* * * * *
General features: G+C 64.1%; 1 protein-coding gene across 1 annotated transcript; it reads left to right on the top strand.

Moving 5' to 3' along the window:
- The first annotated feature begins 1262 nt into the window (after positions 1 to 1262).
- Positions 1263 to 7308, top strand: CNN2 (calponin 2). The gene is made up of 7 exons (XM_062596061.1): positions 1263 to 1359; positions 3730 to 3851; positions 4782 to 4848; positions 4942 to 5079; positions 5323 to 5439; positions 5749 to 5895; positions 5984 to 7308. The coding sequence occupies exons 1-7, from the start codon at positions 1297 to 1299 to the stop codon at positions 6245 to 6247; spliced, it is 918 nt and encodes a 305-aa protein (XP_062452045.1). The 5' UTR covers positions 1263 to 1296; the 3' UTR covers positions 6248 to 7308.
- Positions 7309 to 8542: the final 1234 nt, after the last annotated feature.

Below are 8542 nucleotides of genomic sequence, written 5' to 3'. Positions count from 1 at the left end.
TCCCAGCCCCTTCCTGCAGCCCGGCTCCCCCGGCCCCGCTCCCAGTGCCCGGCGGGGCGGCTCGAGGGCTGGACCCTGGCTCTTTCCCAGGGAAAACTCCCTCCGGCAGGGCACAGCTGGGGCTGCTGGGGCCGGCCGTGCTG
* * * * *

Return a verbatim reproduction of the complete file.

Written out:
General features: G+C 64.1%; 1 protein-coding gene across 1 annotated transcript; it reads left to right on the top strand.

Moving 5' to 3' along the window:
- The first annotated feature begins 1262 nt into the window (after positions 1 to 1262).
- Positions 1263 to 7308, top strand: CNN2 (calponin 2). The gene is made up of 7 exons (XM_062596061.1): positions 1263 to 1359; positions 3730 to 3851; positions 4782 to 4848; positions 4942 to 5079; positions 5323 to 5439; positions 5749 to 5895; positions 5984 to 7308. The coding sequence occupies exons 1-7, from the start codon at positions 1297 to 1299 to the stop codon at positions 6245 to 6247; spliced, it is 918 nt and encodes a 305-aa protein (XP_062452045.1). The 5' UTR covers positions 1263 to 1296; the 3' UTR covers positions 6248 to 7308.
- Positions 7309 to 8542: the final 1234 nt, after the last annotated feature.

Below are 8542 nucleotides of genomic sequence, written 5' to 3'. Positions count from 1 at the left end.
TCCCAGCCCCTTCCTGCAGCCCGGCTCCCCCGGCCCCGCTCCCAGTGCCCGGCGGGGCGGCTCGAGGGCTGGACCCTGGCTCTTTCCCAGGGAAAACTCCCTCCGGCAGGGCACAGCTGGGGCTGCTGGGGCCGGCCGTGCTG